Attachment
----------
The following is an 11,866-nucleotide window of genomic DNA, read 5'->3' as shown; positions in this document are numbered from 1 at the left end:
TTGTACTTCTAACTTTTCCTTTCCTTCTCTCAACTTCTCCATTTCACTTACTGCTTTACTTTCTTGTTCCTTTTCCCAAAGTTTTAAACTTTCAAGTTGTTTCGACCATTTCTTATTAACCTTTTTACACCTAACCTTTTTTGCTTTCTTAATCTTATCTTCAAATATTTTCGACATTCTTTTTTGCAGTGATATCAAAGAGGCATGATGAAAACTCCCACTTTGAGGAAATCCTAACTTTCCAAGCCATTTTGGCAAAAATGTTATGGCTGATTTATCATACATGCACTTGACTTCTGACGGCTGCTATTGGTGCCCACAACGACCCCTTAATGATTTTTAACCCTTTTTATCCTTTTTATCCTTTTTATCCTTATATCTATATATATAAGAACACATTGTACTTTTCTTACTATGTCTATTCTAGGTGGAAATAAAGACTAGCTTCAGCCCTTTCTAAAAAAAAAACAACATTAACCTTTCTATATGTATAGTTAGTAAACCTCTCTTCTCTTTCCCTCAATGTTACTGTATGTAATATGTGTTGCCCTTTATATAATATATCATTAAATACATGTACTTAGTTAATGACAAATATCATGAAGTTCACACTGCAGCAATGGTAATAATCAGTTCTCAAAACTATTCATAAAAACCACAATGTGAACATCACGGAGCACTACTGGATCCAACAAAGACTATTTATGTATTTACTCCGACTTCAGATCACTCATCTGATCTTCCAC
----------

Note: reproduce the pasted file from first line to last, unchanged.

The following is an 11,866-nucleotide window of genomic DNA, read 5'->3' as shown; positions in this document are numbered from 1 at the left end:
TTGTACTTCTAACTTTTCCTTTCCTTCTCTCAACTTCTCCATTTCACTTACTGCTTTACTTTCTTGTTCCTTTTCCCAAAGTTTTAAACTTTCAAGTTGTTTCGACCATTTCTTATTAACCTTTTTACACCTAACCTTTTTTGCTTTCTTAATCTTATCTTCAAATATTTTCGACATTCTTTTTTGCAGTGATATCAAAGAGGCATGATGAAAACTCCCACTTTGAGGAAATCCTAACTTTCCAAGCCATTTTGGCAAAAATGTTATGGCTGATTTATCATACATGCACTTGACTTCTGACGGCTGCTATTGGTGCCCACAACGACCCCTTAATGATTTTTAACCCTTTTTATCCTTTTTATCCTTTTTATCCTTATATCTATATATATAAGAACACATTGTACTTTTCTTACTATGTCTATTCTAGGTGGAAATAAAGACTAGCTTCAGCCCTTTCTAAAAAAAAAACAACATTAACCTTTCTATATGTATAGTTAGTAAACCTCTCTTCTCTTTCCCTCAATGTTACTGTATGTAATATGTGTTGCCCTTTATATAATATATCATTAAATACATGTACTTAGTTAATGACAAATATCATGAAGTTCACACTGCAGCAATGGTAATAATCAGTTCTCAAAACTATTCATAAAAACCACAATGTGAACATCACGGAGCACTACTGGATCCAACAAAGACTATTTATGTATTTACTCCGACTTCAGATCACTCATCTGATCTTCCAC